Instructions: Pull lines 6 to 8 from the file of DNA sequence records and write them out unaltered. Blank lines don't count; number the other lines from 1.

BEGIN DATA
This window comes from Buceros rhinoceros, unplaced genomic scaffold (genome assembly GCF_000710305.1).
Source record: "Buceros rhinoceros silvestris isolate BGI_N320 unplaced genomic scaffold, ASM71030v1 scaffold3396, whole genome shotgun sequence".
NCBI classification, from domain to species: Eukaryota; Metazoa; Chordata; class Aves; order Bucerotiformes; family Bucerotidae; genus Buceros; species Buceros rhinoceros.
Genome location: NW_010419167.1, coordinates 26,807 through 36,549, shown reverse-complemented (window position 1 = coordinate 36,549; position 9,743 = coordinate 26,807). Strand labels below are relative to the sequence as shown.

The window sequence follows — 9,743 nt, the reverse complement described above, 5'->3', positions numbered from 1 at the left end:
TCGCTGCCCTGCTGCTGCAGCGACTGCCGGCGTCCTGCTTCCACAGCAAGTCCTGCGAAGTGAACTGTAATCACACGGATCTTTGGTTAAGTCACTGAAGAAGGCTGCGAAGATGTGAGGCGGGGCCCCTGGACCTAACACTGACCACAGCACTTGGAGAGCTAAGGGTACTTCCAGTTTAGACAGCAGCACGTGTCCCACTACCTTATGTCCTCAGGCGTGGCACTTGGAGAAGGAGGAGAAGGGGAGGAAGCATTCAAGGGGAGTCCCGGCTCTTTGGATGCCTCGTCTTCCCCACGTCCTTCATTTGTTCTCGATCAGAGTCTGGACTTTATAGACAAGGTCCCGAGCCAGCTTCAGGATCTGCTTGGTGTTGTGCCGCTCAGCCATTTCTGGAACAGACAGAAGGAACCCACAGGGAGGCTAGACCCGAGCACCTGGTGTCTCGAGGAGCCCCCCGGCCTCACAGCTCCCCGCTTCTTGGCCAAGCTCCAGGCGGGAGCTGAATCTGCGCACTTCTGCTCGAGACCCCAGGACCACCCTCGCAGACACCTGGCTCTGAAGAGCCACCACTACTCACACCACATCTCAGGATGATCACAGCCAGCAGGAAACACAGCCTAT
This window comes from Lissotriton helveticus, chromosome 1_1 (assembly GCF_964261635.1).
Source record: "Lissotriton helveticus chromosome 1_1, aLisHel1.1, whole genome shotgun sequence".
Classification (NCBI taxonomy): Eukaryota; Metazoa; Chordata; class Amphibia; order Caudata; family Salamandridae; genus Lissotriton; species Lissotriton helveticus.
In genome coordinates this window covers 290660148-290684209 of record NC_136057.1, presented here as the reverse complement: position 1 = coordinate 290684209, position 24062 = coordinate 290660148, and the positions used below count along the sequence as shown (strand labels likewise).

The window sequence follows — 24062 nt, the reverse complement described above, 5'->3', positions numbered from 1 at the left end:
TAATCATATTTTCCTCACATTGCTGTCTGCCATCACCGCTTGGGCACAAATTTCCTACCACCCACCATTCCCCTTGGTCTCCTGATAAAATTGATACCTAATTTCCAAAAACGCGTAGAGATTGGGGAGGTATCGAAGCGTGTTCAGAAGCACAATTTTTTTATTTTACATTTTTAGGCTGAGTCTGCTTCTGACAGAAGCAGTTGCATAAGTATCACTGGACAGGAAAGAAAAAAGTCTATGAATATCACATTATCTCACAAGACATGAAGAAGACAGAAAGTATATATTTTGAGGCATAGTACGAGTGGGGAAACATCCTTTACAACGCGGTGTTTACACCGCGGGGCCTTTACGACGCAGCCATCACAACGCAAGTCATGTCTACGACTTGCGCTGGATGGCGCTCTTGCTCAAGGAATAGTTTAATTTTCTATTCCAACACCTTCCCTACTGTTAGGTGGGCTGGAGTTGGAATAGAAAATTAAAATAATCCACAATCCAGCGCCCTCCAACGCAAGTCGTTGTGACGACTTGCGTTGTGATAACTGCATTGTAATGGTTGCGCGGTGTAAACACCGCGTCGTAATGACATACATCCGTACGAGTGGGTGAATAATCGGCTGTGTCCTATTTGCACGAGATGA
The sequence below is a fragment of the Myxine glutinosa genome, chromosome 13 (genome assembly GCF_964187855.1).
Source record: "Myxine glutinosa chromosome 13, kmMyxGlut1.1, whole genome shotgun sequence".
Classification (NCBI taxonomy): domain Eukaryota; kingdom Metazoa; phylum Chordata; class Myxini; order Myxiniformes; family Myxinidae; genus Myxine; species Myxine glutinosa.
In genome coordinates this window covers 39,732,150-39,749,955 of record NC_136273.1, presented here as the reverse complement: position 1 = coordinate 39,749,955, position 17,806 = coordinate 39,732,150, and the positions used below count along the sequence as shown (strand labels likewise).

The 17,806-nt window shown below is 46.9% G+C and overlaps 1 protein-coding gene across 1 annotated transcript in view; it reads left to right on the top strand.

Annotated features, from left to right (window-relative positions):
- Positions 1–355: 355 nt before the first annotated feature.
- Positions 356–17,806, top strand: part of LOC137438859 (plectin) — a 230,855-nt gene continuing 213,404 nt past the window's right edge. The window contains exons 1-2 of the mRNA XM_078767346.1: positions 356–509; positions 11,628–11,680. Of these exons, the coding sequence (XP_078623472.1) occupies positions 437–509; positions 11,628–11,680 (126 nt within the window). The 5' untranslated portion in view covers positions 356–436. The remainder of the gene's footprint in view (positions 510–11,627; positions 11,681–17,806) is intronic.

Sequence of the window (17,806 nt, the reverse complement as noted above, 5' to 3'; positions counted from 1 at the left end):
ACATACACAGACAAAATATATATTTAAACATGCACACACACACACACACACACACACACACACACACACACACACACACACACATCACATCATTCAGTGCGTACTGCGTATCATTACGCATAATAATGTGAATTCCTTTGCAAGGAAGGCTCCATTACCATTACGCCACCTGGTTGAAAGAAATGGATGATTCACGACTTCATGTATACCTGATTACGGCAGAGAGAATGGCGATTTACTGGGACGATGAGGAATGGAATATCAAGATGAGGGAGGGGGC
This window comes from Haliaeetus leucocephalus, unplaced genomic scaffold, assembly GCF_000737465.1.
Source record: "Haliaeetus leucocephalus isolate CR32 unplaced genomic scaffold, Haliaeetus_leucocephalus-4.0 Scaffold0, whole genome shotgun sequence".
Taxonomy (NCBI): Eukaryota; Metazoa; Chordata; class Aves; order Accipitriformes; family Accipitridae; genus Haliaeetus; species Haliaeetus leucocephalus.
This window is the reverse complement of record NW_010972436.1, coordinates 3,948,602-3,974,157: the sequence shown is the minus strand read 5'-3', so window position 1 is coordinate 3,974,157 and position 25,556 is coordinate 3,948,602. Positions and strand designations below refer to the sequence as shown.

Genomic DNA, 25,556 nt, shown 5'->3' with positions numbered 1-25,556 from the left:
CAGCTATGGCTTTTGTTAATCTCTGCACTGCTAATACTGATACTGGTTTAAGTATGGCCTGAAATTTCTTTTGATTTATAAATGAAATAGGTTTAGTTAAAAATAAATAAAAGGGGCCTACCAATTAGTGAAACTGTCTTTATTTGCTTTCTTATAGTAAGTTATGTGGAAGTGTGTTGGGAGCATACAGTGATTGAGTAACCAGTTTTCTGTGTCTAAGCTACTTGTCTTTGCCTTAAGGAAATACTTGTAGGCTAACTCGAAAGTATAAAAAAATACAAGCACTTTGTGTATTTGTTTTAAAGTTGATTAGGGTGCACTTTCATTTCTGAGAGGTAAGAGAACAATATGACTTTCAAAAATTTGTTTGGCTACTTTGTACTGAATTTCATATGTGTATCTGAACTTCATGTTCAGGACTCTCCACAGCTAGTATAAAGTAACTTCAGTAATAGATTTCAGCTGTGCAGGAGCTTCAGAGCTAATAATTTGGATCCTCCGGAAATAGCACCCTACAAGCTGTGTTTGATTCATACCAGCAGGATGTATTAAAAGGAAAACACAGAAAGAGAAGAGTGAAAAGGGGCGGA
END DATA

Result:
TCGCTGCCCTGCTGCTGCAGCGACTGCCGGCGTCCTGCTTCCACAGCAAGTCCTGCGAAGTGAACTGTAATCACACGGATCTTTGGTTAAGTCACTGAAGAAGGCTGCGAAGATGTGAGGCGGGGCCCCTGGACCTAACACTGACCACAGCACTTGGAGAGCTAAGGGTACTTCCAGTTTAGACAGCAGCACGTGTCCCACTACCTTATGTCCTCAGGCGTGGCACTTGGAGAAGGAGGAGAAGGGGAGGAAGCATTCAAGGGGAGTCCCGGCTCTTTGGATGCCTCGTCTTCCCCACGTCCTTCATTTGTTCTCGATCAGAGTCTGGACTTTATAGACAAGGTCCCGAGCCAGCTTCAGGATCTGCTTGGTGTTGTGCCGCTCAGCCATTTCTGGAACAGACAGAAGGAACCCACAGGGAGGCTAGACCCGAGCACCTGGTGTCTCGAGGAGCCCCCCGGCCTCACAGCTCCCCGCTTCTTGGCCAAGCTCCAGGCGGGAGCTGAATCTGCGCACTTCTGCTCGAGACCCCAGGACCACCCTCGCAGACACCTGGCTCTGAAGAGCCACCACTACTCACACCACATCTCAGGATGATCACAGCCAGCAGGAAACACAGCCTAT
This window comes from Lissotriton helveticus, chromosome 1_1 (assembly GCF_964261635.1).
Source record: "Lissotriton helveticus chromosome 1_1, aLisHel1.1, whole genome shotgun sequence".